Federal IoT Guidelines Move Closer to Becoming LawIoT Products Would Have to Meet Minimum Security Requirements for Use by Government
Legislation that establishes minimum security standards for IoT devices procured by the federal government is moving closer to becoming law.
See Also: IoT: The New Industrial Revolution
The House passed the Internet of Things Cybersecurity Improvement Act of 2020 on Sept. 14, and it now awaits a vote by the Senate. Whether that will happen in a tumultuous election year remains to be seen. But chances are better than ever for Senate support for the legislation, which has been in the works for three years, because the bill has been rewritten to make it less prescriptive, allowing for changes but without requiring Congress to pass new legislation.
Even in a contentious Congress, “securing government purchases is a great nonpartisan issue that I think most everyone can claim as a great victory,” says Brad Ree, CTO of the consultancy ioXt and board member at the ioXt Alliance, a trade group dedicated to securing IoT devices (see: Connected Devices and Security: Where Do We Stand?).
“I really do believe there will be some movement at the Senate level,” Ree says. “It will be interesting to see if it happens before November or even if it happens afterward. Security around government purchases – even in a lame-duck government – these are the kinds of things that most people can hang their hat on.”
The legislation would require the National Institute of Standards and Technology to develop minimum information security requirements for IoT devices purchased by the government. Those standards would be reviewed at least once every five years.
NIST also would develop a program for collecting and disseminating data on vulnerabilities, and vendors who wish to sell to the government would be required to disclose vulnerabilities. The Office of Management and Budget would work to ensure that agency policies are aligned with NIST’s guidelines.
NIST has been working for some time on IoT cybersecurity guidelines and issued a report - IoT Device Cybersecurity Capability Core Baseline - earlier this year for manufacturers. It's also referred to as NISTIR 8259A.
The report “outlines the device capabilities generally needed to support common cybersecurity controls, with the goal of protecting an organization’s devices, data, systems, and ecosystems,” writes Katerina Megas, the commercial adoption lead for the Trusted Identities Group and program manager for the cybersecurity for IoT program within NIST.
Although the bill would only apply to IoT devices procured by the federal government, Ree says the requirements are likely to broadly influence the IoT industry. He says there’s little difference between the IoT devices - such as connected lighting and communication systems - bought by the government, excluding the military, and those bought by commercial companies.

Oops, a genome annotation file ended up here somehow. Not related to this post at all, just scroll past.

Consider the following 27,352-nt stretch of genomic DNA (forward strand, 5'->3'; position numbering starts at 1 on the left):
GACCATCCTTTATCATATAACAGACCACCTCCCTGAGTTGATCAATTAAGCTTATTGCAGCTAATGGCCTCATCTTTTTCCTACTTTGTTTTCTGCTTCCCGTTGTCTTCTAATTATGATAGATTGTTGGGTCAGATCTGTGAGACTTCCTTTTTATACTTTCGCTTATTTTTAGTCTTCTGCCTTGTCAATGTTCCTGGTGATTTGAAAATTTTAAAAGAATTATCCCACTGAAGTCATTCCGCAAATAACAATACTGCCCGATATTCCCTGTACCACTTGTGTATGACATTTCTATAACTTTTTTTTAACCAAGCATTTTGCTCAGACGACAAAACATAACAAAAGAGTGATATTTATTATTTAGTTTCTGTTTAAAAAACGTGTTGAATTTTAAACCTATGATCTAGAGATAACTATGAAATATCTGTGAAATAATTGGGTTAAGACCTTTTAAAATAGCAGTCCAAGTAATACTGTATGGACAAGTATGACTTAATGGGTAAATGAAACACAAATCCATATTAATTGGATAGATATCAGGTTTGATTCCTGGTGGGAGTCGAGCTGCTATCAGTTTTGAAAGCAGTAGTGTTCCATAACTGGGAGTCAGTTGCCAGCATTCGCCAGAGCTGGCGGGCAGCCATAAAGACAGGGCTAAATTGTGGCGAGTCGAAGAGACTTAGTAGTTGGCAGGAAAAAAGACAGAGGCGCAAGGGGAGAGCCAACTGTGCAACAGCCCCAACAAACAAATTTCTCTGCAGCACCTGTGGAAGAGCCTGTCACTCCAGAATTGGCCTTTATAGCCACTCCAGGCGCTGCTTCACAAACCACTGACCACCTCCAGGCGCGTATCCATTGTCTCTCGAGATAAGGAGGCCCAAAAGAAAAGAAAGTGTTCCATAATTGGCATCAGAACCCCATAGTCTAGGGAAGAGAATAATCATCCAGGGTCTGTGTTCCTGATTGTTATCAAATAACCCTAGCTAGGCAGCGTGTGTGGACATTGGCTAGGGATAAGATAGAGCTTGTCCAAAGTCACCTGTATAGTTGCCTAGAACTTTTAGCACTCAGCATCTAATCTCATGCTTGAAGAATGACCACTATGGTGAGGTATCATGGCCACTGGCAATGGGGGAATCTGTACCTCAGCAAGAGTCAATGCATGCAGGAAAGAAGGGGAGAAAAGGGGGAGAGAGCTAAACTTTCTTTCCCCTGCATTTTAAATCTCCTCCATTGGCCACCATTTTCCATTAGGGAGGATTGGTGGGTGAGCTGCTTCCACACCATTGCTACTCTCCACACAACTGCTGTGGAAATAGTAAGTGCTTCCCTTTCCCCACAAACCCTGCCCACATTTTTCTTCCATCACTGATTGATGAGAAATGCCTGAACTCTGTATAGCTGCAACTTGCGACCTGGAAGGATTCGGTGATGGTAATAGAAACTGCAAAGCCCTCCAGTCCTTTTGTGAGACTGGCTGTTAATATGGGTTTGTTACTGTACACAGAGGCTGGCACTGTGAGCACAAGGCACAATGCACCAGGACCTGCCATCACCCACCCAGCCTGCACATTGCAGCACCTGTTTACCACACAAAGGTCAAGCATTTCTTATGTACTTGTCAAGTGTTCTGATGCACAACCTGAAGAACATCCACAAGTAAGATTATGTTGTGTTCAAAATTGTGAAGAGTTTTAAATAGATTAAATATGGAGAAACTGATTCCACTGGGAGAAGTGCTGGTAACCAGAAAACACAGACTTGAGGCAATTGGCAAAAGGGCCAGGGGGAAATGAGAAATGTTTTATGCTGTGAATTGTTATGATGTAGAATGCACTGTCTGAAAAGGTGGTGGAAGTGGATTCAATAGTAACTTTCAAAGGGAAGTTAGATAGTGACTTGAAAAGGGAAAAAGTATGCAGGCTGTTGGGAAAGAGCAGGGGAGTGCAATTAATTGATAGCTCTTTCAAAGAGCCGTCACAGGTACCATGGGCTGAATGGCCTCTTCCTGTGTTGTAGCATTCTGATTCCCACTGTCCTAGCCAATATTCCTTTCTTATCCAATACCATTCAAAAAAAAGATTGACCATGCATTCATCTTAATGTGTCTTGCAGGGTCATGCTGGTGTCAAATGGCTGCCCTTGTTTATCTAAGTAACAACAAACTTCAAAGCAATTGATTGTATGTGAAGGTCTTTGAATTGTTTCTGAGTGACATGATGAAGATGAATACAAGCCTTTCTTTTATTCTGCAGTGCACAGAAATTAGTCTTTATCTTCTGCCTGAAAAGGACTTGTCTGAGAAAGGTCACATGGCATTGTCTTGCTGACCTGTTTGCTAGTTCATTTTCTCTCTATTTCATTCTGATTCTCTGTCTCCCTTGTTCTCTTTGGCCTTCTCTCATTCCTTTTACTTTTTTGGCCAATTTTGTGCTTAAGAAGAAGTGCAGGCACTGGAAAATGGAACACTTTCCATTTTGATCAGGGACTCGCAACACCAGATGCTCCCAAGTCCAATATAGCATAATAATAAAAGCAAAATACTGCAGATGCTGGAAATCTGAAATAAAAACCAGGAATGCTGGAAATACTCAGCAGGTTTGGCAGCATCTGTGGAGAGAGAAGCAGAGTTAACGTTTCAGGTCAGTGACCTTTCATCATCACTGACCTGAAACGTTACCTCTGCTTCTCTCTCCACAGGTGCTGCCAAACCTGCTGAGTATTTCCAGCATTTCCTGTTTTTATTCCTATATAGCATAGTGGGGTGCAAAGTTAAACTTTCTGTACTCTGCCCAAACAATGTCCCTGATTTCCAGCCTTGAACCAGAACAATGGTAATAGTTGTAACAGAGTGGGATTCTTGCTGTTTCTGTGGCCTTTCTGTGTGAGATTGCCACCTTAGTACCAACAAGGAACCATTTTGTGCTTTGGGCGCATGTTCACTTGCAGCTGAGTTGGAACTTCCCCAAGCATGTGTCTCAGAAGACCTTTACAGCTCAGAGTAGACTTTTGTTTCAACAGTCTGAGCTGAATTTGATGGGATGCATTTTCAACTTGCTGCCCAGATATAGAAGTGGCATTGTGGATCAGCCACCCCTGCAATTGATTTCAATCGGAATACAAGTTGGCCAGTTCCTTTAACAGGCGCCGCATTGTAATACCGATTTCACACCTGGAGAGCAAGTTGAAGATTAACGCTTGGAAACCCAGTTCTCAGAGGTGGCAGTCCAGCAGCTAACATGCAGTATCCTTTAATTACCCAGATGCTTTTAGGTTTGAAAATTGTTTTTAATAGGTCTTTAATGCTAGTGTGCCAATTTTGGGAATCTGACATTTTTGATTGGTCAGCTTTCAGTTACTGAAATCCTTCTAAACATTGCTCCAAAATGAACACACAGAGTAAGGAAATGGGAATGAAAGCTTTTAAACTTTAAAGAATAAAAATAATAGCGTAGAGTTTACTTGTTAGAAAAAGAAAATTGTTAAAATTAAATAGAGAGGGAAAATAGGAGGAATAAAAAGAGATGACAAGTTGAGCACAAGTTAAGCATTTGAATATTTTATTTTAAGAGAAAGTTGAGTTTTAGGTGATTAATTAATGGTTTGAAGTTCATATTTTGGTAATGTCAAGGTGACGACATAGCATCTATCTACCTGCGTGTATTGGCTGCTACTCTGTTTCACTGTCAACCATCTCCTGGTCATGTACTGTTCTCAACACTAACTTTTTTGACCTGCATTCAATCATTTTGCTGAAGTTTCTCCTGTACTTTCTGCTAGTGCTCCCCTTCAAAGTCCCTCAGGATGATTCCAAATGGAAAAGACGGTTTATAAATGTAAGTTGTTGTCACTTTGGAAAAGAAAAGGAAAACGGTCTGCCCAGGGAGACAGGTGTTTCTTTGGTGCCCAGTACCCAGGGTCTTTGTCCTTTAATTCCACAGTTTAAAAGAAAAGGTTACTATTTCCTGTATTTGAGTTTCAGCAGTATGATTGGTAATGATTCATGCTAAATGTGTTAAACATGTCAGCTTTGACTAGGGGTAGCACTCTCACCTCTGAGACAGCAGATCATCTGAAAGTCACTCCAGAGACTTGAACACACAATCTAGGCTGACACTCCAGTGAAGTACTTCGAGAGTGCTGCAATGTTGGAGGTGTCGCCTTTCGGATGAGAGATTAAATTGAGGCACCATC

Ree says that once IoT companies invest in improving a software library to meet minimum cybersecurity standards, that same software library will likely go into commercial products as well. “Consumer companies will probably build toward this,” he says.
GAO: IoT Cybersecurity Worries
A survey of 90 federal agencies released last month by the U.S. Government Accountability Office found that 56 are using IoT for functions such as controlling equipment, controlling access to devices or facilities and tracking physical assets such as vehicles or property.
“Agencies also reported using IoT devices to perform tasks such as monitoring water quality, watching the nation’s borders and controlling ships in waterway locks,” the report says. “Furthermore, IoT use by federal agencies may increase in the future, as many agencies reported planning to begin or expand the use of IoT.”
Many agencies, however, cited cybersecurity issues as one of the most significant challenges in adopting IoT, but they said their IT policies were sufficient to counter the risks, the GAO writes. Some agencies, however, have abandoned IoT projects due to security concerns.
For example, the Department of Homeland Security’s Transportation Security Administration nixed its plan to connect airport security equipment to traveler data for analysis, the GAO writes. The reason was the massive 2015 breach of federal employee information belonging to the Office of Personnel Management (see: Chinese Man Allegedly Tied to OPM Breach Malware Arrested).
“According to officials, TSA stepped back from this program and removed all equipment from the network following OPM’s breach because the security equipment and systems TSA was using could not meet the new cybersecurity requirements put in place in response to the breach,” the GAO writes.